Eighty-six (41%) videos obtained a full score. The mean score of the videos was 7.6±1.6. Thus, it was identified that a video with a score of 10 was reliable. When we use this value as a statistical cut-off, it was found that there was a significant relationship between uploaders, length of video, upload date, application model and reliability (p<0.05). However, there was no significant relationship between the number of views and reliability (p=0.885).

When we divided the videos into two groups according to the uploaders (government agencies and physicians in the first group and uncertain agencies in the second group), there was a statistically significant relationship between the groups in terms of reliability and video length (p<0.05 and p<0.05). There was no statistically significant relationship between groups in terms of the number of views, upload date and application model (p=0.129, p=0.635, p=0.064, respectively).


As a result of our study, we found that 40% of the videos on YouTube scored above average and we found that the steps related to the application were useful in terms of training because of the high rate of 90%.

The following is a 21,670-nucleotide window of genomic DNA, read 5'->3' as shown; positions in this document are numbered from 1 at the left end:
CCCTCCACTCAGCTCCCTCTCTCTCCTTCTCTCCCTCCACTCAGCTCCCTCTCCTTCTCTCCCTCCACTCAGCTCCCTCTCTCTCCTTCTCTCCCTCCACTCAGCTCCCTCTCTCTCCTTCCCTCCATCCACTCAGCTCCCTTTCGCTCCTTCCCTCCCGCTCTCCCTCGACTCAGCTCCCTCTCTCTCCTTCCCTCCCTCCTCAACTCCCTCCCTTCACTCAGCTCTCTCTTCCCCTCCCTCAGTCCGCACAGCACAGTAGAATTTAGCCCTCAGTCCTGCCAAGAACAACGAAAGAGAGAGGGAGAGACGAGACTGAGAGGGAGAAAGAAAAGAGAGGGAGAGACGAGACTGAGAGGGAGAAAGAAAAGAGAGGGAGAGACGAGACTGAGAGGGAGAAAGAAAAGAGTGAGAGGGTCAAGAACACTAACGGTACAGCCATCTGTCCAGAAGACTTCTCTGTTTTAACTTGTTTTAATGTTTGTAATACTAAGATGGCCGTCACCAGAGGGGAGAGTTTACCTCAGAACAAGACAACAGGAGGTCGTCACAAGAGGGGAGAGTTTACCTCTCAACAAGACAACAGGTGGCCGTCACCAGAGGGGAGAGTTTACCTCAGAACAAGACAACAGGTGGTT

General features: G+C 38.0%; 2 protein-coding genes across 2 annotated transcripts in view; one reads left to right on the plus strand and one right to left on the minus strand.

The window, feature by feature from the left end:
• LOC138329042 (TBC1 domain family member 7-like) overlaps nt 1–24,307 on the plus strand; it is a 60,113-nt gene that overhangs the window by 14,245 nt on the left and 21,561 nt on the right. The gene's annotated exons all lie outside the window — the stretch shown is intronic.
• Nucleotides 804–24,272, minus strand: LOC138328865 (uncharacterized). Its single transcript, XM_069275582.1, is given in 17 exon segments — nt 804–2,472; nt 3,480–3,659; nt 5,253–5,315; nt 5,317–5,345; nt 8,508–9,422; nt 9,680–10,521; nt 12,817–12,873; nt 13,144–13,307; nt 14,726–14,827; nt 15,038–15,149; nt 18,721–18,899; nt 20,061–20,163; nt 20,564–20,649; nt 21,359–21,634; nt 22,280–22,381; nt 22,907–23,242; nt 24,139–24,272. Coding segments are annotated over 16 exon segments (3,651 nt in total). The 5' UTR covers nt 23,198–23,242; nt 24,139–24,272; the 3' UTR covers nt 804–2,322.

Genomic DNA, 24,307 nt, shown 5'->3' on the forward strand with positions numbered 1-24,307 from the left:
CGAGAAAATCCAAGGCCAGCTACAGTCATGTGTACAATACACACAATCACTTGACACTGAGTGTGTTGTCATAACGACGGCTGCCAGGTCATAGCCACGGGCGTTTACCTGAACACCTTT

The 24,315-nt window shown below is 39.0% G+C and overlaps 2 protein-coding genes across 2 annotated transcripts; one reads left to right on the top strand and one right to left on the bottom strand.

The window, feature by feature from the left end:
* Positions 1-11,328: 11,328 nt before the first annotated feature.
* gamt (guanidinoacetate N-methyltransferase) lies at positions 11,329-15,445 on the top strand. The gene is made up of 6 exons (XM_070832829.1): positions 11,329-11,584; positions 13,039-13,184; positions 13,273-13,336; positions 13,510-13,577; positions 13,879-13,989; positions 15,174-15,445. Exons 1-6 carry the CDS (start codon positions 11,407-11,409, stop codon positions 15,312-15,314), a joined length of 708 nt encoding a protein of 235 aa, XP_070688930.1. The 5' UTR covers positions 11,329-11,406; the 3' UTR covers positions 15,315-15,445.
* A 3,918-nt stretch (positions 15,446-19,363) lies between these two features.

The way to reduce anaphylaxis-induced mortality and morbidity depends on effective treatment on time. The increasing incidence of anaphylaxis in recent years has gained importance. For this reason, a premeasured epinephrine preparation (epipen or Auvi-Q) should be provided for emergency use in the treatment of anaphylaxis (3). YouTube and other social networks are widely used to enable people to share information in a very fast and uncontrolled way (4). Uncontrolled, widespread and rapid dissemination of data is extremely important in terms of access to information sharing. However, if there is doubt about the accuracy of the information, this means the rapid dissemination of incorrect information. In their study, Akgun et al. (5) evaluated electrocardiography videos on YouTube and found that these videos were not useful and safe. Beydilli et al. (6) examined the accuracy of the videos on YouTube about pediatric resuscitation [cardiopulmonary resuscitation, basic life support (BLS) etc.] and reported that only 232 of the 1200 videos were related to BLS and CPR, and that 15% were reliable. Similarly, Yaylacı et al. (2) investigated accuracy and reliability of 1994 YouTube videos on adult cardiopulmonary resuscitation and basic life support. They stated that 209 videos were in line with the guidelines and that videos are partially useful for training. In our study, we found that search for “epinephrine auto-injector” yielded 619 videos and that 210 of them were associated with epinephrine auto-injector. Thirty-nine point eight percent of them were rated above average and these videos were found to be beneficial for education. It was found that there was a significant relationship between the reliability of the videos and uploaders, upload date, the length of videos and  application model. We believe that it is extremely important to emphasize the significant relationship between reliability and uploaders.